• Know your sensitivity related to the time of day: Some people notice that they are more sensitive to insulin and exercise later in the day, compared to the morning. For example, you may discover that you do not need to set a Temp Target before a run in the morning, however in the afternoon using a Temp Target or additional carbs is needed.
  • Learn how your body responds to your activity: Knowing your typical glucose response to the activities you do can be helpful for planning. For example, a run may require a Temp Target and consuming carbohydrates, whereas a yoga class or strength training might not require any additional planning or action. It all depends on you and your body.
  • Pay attention to sugar levels after exercise: Since Auto Mode adjusts the basal every 5 min, some find they do not experience as many lows after exercise as they saw with traditional pump therapy. For others who notice they are still quite sensitive to insulin, consider trying a Temp Target for overnight.

 

We hope these tips help you take on exercise with confidence and keep up with that resolution!

 

 

These tips are recommendations only.  You should consult your physician or other health care professional 1) before starting a new or changing your therapy plan and 2) before starting any exercise or nutrition program to determine if it is right for your needs.

 

References:

1 Michael C Riddell, Ian W Gallen, Carmel E Smart, et al. Lancet Diabetes Endocrinol 2017; 5:377-90.

 

Important Safety Information

MINIMED 670G™ SYSTEM

The Medtronic MiniMed™ 670G system is intended for continuous delivery of basal insulin (at user selectable rates) and administration of insulin boluses (in user selectable amounts) for the management of type 1 diabetes mellitus in persons, seven years of age and older, requiring insulin as well as for the continuous monitoring and trending of glucose levels in the fluid under the skin. The MiniMed™ 670G system includes SmartGuard™ technology, which can be programmed to automatically adjust delivery of basal insulin based on Continuous Glucose Monitor sensor glucose values and can suspend delivery of insulin when the sensor glucose value falls below or is predicted to fall below predefined threshold values. The system requires a prescription. The Guardian™ Sensor (3) glucose values are not intended to be used directly for making therapy adjustments, but rather to provide an indication of when a fingerstick may be required. A confirmatory finger stick test via the CONTOUR®NEXT LINK 2.4 blood glucose meter is required prior to making adjustments to diabetes therapy. All therapy adjustments should be based on measurements obtained using the CONTOUR®NEXT LINK 2.4 blood glucose meter and not on values provided by the Guardian™ Sensor (3). Always check the pump display to ensure the glucose result shown agrees with the glucose results shown on the CONTOUR®NEXT LINK 2.4 blood glucose meter. Do not calibrate your CGM device or calculate a bolus using a blood glucose meter result taken from an Alternative Site (palm) or from a control solution test. It is not recommended to calibrate your CGM device when sensor or blood glucose values are changing rapidly, e.g., following a meal or physical exercise. If a control solution test is out of range, please note that the result may be transmitted to your pump when in the “Always” send mode.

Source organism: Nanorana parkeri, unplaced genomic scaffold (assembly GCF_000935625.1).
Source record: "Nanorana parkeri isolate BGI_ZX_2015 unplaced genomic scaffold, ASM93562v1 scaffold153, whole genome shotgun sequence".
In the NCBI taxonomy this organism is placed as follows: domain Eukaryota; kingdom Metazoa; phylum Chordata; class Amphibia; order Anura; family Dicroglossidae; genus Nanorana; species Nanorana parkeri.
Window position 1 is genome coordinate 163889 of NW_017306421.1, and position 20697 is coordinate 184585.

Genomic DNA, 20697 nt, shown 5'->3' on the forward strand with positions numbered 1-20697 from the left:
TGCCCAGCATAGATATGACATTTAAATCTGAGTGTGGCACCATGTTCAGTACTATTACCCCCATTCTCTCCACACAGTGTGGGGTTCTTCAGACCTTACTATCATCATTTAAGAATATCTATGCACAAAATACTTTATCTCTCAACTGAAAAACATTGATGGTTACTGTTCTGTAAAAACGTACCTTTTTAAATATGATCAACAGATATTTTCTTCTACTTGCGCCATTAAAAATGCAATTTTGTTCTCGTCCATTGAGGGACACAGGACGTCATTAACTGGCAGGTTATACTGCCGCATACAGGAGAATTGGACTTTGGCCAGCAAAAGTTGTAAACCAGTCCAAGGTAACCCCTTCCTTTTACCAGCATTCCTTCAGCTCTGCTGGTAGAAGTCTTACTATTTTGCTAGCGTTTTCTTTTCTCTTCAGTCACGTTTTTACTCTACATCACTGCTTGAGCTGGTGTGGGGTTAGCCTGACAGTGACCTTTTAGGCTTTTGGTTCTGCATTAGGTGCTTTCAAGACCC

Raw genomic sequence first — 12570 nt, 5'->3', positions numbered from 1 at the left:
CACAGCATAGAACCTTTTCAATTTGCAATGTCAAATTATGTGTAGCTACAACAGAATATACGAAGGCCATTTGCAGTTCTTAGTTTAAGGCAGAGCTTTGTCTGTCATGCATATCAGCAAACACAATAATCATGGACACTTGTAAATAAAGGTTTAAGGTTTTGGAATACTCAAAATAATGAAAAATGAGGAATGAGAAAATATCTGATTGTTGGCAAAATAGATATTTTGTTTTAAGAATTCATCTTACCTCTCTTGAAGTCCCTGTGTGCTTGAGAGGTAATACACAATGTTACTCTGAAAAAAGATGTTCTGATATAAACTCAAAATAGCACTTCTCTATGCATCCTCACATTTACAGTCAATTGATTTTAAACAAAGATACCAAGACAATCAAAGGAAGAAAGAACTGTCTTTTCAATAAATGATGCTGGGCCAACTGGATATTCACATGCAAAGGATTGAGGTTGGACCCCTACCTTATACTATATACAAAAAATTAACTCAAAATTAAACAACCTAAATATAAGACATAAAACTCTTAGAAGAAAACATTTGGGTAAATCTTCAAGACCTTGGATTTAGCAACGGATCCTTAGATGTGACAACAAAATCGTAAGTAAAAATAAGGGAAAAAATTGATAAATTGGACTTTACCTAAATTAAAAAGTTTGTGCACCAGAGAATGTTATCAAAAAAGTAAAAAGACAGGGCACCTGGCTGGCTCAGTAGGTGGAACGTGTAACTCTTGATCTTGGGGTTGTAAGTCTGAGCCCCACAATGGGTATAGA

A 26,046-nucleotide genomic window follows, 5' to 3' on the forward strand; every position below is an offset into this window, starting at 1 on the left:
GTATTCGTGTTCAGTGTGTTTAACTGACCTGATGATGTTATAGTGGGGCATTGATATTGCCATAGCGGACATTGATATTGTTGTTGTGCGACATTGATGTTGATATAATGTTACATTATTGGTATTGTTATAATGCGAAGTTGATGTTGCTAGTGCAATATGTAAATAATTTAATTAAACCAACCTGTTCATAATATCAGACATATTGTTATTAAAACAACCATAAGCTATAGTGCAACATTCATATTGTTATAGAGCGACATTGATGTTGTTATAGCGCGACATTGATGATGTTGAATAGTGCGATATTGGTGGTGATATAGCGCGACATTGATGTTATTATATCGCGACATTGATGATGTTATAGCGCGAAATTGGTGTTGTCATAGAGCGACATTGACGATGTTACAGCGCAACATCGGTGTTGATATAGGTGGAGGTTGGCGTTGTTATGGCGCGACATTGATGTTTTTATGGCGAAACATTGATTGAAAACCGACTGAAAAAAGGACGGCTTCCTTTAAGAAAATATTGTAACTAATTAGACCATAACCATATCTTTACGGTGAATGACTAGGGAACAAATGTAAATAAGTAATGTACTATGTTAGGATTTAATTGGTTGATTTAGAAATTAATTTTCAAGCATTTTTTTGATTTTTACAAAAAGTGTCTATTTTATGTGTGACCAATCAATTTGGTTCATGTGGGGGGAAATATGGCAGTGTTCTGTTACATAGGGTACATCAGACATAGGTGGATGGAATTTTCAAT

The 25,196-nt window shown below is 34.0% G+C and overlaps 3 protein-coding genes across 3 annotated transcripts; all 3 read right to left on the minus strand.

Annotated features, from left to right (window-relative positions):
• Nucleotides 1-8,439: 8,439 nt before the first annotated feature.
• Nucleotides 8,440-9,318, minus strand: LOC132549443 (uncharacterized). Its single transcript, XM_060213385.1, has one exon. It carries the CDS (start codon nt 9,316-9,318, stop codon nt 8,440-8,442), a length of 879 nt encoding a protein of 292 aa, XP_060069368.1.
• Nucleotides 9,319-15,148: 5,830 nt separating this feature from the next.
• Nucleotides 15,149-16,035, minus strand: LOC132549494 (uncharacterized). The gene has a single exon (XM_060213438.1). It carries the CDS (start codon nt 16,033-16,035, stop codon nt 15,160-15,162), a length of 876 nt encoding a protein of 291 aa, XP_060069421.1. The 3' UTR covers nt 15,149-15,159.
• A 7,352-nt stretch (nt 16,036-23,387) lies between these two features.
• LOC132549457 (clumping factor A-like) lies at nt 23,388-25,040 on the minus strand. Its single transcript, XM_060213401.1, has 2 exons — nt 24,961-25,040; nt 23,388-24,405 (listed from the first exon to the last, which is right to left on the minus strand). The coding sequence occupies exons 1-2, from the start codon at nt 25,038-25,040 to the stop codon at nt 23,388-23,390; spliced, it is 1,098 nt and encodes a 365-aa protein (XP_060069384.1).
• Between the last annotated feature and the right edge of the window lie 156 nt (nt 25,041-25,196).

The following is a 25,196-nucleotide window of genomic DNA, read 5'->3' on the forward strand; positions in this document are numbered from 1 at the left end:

Pump therapy is not recommended for people whose vision or hearing does not allow recognition of pump signals and alarms. Pump therapy is not recommended for people who are unwilling or unable to maintain contact with their healthcare professional. The safety of the MiniMed™ 670G system has not been studied in pregnant women. For complete details of the system, including product and important safety information such as indications, contraindications, warnings and precautions associated with system and its components, please consult http://www.medtronicdiabetes.com/important-safety-information#minimed-670g  and the appropriate user guide at http://www.medtronicdiabetes.com/download-library